The clickety-clack of knitting needles wielded by volunteer knitters on behalf of Age UK Lindsey is well on the way to delivering 25,000 toppers for bottles of drinks made by the Innocent company.
The London-based company pays 25p for each of them, and Age UK Lindsey’s knitters have already completed more than 18,000. “Everywhere you look in the office there are toppers,” says Andrew Storer, CEO of Age UK Lindsey. “When we have 25,000 we’ll send them off to Innocent, and they’ll send us £6,500. It’s a vital source of income – but more than that, it gives the knitters something fulfilling and rewarding to do.”
Age UK Lindsey covers three local authority areas – East and West Lindsey and North Lincolnshire. “Our services cover all sorts of things,” says Andrew. “From applying for blue badges, offering advice about heating bills, and developing digital skills to helping them get a share in the millions of pounds of unclaimed benefits they might be entitled to – it’s all in a day’s work for us.”
‘Us’ is a team of only five part timers and volunteers – and Andrew estimates they’re reaching only 20% of the people that might need help. In those three authority areas there are up to 100,000 over-65s who could need help. “In a year between 18,000 and 24,000 people will contact us,” he said.
To sustain the work fundraising is vital – hence the toppers, and the £500 from the Sir Joseph Banks Lodge in Horncastle. Says Andrew: “People think we’re a national charity, but we’re not. We get less than 1% of our income from the national charity, which is why contributions from people like the Freemasons is so vital to us. We’re really grateful for it. People think we have lots of money, but we don’t.”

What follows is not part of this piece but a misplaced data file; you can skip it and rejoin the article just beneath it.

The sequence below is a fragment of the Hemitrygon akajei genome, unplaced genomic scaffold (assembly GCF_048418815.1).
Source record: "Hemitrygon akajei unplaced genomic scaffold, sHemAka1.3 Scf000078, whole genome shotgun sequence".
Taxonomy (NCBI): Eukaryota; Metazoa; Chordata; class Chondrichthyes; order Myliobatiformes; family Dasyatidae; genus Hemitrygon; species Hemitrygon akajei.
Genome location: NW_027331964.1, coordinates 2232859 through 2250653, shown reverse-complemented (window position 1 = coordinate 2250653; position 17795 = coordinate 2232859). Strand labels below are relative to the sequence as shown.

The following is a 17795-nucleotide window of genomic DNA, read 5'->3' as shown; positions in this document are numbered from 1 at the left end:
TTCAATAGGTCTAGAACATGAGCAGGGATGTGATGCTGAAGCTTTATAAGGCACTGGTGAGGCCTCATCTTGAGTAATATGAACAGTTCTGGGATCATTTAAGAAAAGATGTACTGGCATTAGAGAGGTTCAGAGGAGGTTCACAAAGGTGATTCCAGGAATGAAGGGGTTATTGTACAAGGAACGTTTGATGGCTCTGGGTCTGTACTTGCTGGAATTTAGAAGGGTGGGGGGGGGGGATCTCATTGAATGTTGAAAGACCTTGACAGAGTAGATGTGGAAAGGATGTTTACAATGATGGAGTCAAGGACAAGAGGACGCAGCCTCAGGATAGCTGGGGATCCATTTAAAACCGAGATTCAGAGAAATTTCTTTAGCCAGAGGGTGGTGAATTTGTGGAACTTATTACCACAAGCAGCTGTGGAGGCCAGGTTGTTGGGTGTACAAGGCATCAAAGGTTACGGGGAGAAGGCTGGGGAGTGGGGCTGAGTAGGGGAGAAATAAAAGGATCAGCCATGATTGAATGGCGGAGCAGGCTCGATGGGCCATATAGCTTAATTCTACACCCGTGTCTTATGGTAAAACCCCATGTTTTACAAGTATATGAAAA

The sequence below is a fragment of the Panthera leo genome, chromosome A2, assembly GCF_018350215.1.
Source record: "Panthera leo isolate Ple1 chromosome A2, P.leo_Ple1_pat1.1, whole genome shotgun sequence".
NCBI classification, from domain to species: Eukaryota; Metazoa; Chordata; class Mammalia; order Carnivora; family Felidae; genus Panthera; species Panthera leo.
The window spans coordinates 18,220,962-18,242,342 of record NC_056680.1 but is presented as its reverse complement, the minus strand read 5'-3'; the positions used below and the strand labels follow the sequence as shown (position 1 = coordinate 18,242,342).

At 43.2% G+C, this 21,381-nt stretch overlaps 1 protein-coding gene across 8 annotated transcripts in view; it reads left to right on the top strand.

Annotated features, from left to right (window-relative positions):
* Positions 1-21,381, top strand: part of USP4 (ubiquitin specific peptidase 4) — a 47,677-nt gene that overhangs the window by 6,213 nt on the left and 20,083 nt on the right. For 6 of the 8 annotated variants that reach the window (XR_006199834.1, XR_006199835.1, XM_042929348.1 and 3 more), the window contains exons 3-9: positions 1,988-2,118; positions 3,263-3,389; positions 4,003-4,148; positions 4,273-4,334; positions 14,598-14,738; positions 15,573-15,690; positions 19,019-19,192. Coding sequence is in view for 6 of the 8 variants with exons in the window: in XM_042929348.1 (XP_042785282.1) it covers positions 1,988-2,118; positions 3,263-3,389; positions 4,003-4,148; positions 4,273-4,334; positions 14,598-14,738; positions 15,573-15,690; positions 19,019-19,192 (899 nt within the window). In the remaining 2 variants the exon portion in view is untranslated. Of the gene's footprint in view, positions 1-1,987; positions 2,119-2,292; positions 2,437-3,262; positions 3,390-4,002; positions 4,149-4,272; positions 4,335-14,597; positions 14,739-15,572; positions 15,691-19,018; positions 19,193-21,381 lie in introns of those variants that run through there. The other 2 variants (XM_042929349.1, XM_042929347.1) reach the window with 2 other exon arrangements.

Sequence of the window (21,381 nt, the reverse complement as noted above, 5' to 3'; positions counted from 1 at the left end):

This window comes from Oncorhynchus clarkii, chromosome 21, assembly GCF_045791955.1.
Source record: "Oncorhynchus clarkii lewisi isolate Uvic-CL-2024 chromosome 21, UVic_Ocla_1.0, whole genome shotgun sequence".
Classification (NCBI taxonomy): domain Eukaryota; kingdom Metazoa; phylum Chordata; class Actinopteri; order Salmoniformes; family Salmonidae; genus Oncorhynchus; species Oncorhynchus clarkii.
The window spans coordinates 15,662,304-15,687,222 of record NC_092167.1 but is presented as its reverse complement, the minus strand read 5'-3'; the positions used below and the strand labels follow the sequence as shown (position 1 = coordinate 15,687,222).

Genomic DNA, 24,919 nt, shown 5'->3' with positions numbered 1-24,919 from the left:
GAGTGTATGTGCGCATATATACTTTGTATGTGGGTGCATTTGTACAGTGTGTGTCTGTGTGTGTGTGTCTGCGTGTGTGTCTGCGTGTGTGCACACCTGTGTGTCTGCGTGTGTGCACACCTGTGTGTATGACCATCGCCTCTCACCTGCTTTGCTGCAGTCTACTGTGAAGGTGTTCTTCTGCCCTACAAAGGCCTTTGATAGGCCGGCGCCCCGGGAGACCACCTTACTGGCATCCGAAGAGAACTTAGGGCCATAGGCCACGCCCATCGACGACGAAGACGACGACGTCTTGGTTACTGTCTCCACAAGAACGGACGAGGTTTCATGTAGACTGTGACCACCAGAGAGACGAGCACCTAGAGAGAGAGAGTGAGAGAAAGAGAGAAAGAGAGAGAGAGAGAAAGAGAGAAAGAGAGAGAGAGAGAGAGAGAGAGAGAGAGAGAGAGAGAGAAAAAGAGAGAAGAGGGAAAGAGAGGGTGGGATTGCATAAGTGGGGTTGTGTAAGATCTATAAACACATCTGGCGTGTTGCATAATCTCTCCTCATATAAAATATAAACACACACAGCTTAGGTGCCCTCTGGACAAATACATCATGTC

What they do have is expertise and a listening ear; both important in helping people to get benefits they might not even know they were entitled to. “There are three main reasons people don’t apply for benefits,” says Andrew. “They don’t know they’re entitled to them; they’re too proud to ask; or applying is simply too complicated. We can steer them through those difficulties, and make a real difference to people’s lives.”
The Freemasons charity the MCF has recently extended for a year a project which has supported more than 7,500 isolated older people. Said Provincial Charity Steward Pete Tong: “The MCF’s grant has made possible home visits to those that are house-bound or have health or mobility issues, as well as securing more than £16.3m nationally in unclaimed benefits and grants. This is a fantastic achievement for an investment of £1m by the MCF.”
Andrew agrees: “All of these activities have helped beneficiaries by reducing worries about money, improving their wellbeing and quality of life and giving intensive support to those who are most isolated to become more active in society. In our area last year we have been able to secure £3.97m in previously unclaimed benefits, and the year before that it was £4m.”